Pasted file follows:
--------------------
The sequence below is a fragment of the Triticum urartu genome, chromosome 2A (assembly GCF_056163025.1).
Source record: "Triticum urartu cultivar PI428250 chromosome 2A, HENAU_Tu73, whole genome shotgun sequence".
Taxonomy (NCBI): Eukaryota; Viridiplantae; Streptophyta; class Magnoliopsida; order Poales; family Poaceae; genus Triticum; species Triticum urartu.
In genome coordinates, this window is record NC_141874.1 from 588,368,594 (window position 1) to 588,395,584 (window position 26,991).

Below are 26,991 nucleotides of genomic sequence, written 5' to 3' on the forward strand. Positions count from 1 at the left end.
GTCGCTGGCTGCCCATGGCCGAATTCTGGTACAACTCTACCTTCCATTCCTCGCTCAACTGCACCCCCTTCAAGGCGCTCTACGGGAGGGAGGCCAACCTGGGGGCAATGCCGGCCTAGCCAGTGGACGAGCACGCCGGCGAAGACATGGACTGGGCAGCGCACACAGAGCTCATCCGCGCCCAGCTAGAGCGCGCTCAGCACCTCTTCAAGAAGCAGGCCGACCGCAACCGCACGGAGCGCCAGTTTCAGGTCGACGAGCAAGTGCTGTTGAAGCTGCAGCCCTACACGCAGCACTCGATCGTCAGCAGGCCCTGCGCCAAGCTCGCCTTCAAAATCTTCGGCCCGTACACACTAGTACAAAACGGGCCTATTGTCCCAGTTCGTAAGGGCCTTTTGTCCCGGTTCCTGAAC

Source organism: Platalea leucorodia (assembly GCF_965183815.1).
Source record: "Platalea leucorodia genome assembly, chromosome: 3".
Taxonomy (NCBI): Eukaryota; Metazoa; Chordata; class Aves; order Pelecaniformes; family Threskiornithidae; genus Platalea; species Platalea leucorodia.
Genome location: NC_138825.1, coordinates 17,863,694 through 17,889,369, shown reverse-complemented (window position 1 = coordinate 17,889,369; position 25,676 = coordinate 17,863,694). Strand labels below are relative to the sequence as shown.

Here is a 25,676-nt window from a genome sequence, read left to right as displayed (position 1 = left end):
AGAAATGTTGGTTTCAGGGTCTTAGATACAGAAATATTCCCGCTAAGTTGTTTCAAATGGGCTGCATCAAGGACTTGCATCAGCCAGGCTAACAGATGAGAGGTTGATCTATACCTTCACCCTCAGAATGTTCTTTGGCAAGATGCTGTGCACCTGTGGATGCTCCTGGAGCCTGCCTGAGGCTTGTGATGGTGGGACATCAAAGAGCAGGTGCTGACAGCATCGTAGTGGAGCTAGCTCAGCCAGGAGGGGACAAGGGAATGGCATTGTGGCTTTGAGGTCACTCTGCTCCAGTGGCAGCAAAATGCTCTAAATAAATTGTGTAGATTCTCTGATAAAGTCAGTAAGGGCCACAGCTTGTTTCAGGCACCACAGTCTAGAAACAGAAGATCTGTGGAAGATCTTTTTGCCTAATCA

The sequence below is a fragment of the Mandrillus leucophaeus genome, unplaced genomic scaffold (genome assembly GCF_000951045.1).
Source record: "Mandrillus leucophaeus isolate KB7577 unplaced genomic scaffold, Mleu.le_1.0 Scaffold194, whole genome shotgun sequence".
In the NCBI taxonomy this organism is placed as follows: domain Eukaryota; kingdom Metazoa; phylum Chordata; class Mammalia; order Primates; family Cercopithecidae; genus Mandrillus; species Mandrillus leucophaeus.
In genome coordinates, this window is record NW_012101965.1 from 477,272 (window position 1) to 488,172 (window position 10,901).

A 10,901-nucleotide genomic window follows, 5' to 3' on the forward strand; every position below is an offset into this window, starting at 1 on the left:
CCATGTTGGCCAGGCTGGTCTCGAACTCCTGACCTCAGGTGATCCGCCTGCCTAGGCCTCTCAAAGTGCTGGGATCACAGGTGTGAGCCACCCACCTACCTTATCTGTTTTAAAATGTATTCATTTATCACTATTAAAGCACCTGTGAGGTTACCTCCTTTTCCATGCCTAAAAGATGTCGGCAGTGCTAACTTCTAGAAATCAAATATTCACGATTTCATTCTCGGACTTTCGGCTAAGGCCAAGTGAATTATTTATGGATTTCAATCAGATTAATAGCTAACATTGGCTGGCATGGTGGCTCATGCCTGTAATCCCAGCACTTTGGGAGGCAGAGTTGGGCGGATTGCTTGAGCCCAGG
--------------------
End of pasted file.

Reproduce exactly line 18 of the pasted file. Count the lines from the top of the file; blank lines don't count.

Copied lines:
CCATGTTGGCCAGGCTGGTCTCGAACTCCTGACCTCAGGTGATCCGCCTGCCTAGGCCTCTCAAAGTGCTGGGATCACAGGTGTGAGCCACCCACCTACCTTATCTGTTTTAAAATGTATTCATTTATCACTATTAAAGCACCTGTGAGGTTACCTCCTTTTCCATGCCTAAAAGATGTCGGCAGTGCTAACTTCTAGAAATCAAATATTCACGATTTCATTCTCGGACTTTCGGCTAAGGCCAAGTGAATTATTTATGGATTTCAATCAGATTAATAGCTAACATTGGCTGGCATGGTGGCTCATGCCTGTAATCCCAGCACTTTGGGAGGCAGAGTTGGGCGGATTGCTTGAGCCCAGG